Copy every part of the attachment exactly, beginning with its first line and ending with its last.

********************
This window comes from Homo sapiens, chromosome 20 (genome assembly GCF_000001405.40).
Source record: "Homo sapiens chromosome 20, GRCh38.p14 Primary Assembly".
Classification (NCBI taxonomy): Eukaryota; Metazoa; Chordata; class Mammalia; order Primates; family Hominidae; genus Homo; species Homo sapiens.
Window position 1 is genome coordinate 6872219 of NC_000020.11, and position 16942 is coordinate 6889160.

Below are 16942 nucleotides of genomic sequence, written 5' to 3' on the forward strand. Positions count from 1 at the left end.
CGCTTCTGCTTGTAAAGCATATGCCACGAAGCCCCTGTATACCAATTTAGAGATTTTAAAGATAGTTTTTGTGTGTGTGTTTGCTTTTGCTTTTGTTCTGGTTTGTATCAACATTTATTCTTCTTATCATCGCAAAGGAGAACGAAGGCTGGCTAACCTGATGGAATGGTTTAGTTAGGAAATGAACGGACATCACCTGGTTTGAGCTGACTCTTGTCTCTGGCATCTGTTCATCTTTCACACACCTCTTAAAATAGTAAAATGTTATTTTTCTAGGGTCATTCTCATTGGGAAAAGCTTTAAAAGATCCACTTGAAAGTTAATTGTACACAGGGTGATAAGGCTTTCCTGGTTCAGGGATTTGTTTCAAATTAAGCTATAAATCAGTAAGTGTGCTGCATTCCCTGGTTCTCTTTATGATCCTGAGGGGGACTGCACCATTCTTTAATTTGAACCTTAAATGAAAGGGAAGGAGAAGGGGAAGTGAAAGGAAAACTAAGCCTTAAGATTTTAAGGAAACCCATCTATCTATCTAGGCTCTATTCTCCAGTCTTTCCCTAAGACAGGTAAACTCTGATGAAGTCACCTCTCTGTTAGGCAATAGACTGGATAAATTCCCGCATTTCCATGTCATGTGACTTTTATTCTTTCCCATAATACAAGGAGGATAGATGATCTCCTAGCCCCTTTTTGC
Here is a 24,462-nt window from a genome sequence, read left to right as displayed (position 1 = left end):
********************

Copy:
This window comes from Homo sapiens, chromosome 20 (genome assembly GCF_000001405.40).
Source record: "Homo sapiens chromosome 20, GRCh38.p14 Primary Assembly".
Classification (NCBI taxonomy): Eukaryota; Metazoa; Chordata; class Mammalia; order Primates; family Hominidae; genus Homo; species Homo sapiens.
Window position 1 is genome coordinate 6872219 of NC_000020.11, and position 16942 is coordinate 6889160.

Below are 16942 nucleotides of genomic sequence, written 5' to 3' on the forward strand. Positions count from 1 at the left end.
CGCTTCTGCTTGTAAAGCATATGCCACGAAGCCCCTGTATACCAATTTAGAGATTTTAAAGATAGTTTTTGTGTGTGTGTTTGCTTTTGCTTTTGTTCTGGTTTGTATCAACATTTATTCTTCTTATCATCGCAAAGGAGAACGAAGGCTGGCTAACCTGATGGAATGGTTTAGTTAGGAAATGAACGGACATCACCTGGTTTGAGCTGACTCTTGTCTCTGGCATCTGTTCATCTTTCACACACCTCTTAAAATAGTAAAATGTTATTTTTCTAGGGTCATTCTCATTGGGAAAAGCTTTAAAAGATCCACTTGAAAGTTAATTGTACACAGGGTGATAAGGCTTTCCTGGTTCAGGGATTTGTTTCAAATTAAGCTATAAATCAGTAAGTGTGCTGCATTCCCTGGTTCTCTTTATGATCCTGAGGGGGACTGCACCATTCTTTAATTTGAACCTTAAATGAAAGGGAAGGAGAAGGGGAAGTGAAAGGAAAACTAAGCCTTAAGATTTTAAGGAAACCCATCTATCTATCTAGGCTCTATTCTCCAGTCTTTCCCTAAGACAGGTAAACTCTGATGAAGTCACCTCTCTGTTAGGCAATAGACTGGATAAATTCCCGCATTTCCATGTCATGTGACTTTTATTCTTTCCCATAATACAAGGAGGATAGATGATCTCCTAGCCCCTTTTTGC
Here is a 24,462-nt window from a genome sequence, read left to right as displayed (position 1 = left end):